Renal tubular epithelial cells are exposed to mechanical forces due to fluid flow shear stress within the lumen of the nephron. These cells respond by activation of mechano-sensors located at the plasma membrane or the primary cilium, having crucial roles in maintenance of cellular homeostasis and signaling. In this paper, we applied fluid shear stress to study TGF-β signaling in renal epithelial cells with and without expression of the Pkd1-gene, encoding a mechano-sensor mutated in polycystic kidney disease...
February 6, 2017: Cellular and Molecular Life Sciences: CMLS
https://www.readbyqxmd.com/read/28167615/the-familial-dysautonomia-disease-gene-ikbkap-elp1-is-required-in-the-developing-and-adult-central-nervous-system
#9
Marta Chaverra, Lynn George, Marc Mergy, Hannah Waller, Katharine Kujawa, Connor Murnion, Ezekiel Sharples, Julian Thorne, Nathaniel Podgajny, Andrea Grindeland, Yumi Ueki, Steven Eiger, Cassie Cusick, A Michael Babcock, George A Carlson, Frances Lefcort
Hereditary sensory and autonomic neuropathies (HSANs) are a genetically and clinically diverse group of disorders defined by peripheral nervous system (PNS) dysfunction. HSAN Type III, Familial Dysautonomia (FD), results from a single base mutation in the gene IKBKAP that encodes a scaffolding unit for a multi-subunit complex Elongator. Since mutations in other Elongator subunits (ELP2-4) are associated with central nervous system (CNS) disorders, the goal of this study was to investigate a potential CNS requirement for Ikbkap/Elp1 The sensory and autonomic pathophysiology of FD is fatal, with the majority of patients dying by age 40...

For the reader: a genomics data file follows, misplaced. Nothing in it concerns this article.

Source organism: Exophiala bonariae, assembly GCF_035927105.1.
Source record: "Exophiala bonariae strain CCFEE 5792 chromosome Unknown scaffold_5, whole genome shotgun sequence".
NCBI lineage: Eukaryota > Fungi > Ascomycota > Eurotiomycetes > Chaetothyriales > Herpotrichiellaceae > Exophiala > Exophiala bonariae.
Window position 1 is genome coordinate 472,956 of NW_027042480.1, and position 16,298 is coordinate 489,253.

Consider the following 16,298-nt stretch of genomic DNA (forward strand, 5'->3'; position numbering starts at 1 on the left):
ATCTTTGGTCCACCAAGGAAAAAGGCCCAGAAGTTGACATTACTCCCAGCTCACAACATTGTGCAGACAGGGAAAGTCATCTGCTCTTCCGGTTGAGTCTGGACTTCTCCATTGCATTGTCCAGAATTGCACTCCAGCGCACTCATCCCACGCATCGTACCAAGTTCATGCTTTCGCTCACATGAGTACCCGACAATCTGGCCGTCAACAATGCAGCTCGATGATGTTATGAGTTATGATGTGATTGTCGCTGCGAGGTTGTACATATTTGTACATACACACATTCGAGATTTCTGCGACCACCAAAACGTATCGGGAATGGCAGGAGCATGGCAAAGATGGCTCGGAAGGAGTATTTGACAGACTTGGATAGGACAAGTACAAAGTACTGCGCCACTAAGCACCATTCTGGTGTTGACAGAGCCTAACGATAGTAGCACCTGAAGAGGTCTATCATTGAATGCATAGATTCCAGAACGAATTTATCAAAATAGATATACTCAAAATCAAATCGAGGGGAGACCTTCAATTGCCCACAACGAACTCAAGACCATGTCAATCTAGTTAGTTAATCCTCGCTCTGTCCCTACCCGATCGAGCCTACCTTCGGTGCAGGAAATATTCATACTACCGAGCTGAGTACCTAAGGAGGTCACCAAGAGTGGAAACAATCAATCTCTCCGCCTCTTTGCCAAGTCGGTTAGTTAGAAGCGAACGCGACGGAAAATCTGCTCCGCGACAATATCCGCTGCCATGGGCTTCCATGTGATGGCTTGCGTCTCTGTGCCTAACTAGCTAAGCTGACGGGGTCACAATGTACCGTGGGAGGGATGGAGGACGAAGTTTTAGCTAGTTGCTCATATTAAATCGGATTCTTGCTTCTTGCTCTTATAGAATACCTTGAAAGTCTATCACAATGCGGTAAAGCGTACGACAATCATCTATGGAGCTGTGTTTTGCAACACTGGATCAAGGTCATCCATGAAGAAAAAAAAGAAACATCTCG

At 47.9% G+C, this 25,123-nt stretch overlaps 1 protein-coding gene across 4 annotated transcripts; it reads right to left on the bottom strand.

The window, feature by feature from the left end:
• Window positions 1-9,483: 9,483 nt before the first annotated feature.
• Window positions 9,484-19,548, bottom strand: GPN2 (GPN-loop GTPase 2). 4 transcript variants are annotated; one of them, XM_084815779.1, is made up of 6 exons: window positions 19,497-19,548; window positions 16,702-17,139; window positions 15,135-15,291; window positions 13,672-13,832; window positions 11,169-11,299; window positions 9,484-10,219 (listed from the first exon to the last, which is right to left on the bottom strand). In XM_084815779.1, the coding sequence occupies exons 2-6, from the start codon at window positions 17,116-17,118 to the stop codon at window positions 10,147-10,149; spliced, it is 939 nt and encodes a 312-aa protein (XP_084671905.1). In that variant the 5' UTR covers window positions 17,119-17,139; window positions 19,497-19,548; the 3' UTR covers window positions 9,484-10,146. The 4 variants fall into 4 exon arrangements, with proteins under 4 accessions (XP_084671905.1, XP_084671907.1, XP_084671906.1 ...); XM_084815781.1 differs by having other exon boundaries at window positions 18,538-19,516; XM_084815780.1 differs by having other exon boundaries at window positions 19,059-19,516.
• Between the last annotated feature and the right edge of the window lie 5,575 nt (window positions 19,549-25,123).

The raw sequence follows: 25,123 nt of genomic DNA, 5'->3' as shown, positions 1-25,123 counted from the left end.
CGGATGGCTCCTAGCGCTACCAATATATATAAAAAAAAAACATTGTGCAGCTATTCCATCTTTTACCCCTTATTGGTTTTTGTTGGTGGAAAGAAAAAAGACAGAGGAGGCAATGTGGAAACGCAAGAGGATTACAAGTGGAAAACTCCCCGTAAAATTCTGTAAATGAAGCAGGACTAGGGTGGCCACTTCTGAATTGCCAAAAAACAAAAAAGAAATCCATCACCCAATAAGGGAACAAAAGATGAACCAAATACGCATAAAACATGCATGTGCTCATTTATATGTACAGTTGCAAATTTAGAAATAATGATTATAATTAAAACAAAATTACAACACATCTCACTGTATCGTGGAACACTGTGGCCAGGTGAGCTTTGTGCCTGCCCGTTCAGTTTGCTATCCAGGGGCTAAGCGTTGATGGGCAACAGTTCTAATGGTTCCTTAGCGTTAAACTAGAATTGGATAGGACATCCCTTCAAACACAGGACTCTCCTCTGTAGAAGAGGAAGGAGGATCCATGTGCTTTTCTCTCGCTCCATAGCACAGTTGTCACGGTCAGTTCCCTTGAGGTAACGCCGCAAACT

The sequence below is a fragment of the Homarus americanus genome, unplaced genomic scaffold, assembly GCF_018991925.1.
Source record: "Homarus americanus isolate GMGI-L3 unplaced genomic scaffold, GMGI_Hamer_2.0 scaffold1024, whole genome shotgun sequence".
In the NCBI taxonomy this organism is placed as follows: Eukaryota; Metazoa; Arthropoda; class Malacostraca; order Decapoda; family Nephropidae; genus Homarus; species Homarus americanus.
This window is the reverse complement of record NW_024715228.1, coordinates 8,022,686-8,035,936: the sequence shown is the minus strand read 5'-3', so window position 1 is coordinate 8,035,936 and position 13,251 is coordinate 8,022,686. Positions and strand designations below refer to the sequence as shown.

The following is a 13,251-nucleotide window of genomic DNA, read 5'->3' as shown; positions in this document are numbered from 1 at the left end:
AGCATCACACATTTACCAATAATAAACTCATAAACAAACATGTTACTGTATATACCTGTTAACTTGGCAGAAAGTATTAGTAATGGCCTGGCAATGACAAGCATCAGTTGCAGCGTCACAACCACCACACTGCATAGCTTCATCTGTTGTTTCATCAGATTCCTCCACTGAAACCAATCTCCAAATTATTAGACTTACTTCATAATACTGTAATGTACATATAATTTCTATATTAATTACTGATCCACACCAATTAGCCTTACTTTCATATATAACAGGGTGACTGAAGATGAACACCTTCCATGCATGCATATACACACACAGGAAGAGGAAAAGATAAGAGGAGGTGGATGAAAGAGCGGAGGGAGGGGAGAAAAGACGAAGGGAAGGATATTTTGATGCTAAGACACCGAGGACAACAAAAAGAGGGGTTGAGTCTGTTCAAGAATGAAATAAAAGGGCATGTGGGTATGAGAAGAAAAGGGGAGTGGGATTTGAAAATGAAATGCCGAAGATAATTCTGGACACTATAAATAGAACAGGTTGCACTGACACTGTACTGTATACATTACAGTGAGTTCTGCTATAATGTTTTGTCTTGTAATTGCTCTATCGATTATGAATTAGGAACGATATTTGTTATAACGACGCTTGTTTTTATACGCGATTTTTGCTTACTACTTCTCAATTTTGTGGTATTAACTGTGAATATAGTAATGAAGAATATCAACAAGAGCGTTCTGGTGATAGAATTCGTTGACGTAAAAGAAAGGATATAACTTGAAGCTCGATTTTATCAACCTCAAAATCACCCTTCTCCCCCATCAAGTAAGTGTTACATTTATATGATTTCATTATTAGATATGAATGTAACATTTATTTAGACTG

February 6, 2017: Disease Models & Mechanisms
https://www.readbyqxmd.com/read/28158906/reduced-primary-cilia-length-and-altered-arl13b-expression-are-associated-with-deregulated-chondrocyte-hedgehog-signalling-in-alkaptonuria
#10
Stephen D Thorpe, Silvia Gambassi, Clare L Thompson, Charmilie Chandrakumar, Annalisa Santucci, Martin M Knight
Alkaptonuria (AKU) is a rare inherited disease resulting from a deficiency of the enzyme homogentisate 1,2-dioxygenase which leads to the accumulation of homogentisic acid (HGA). AKU is characterised by severe cartilage degeneration, similar to that observed in osteoarthritis. Previous studies suggest that AKU is associated with alterations in cytoskeletal organisation which could modulate primary cilia structure/function. This study investigated whether AKU is associated with changes in chondrocyte primary cilia and associated Hedgehog signalling which mediates cartilage degradation in osteoarthritis...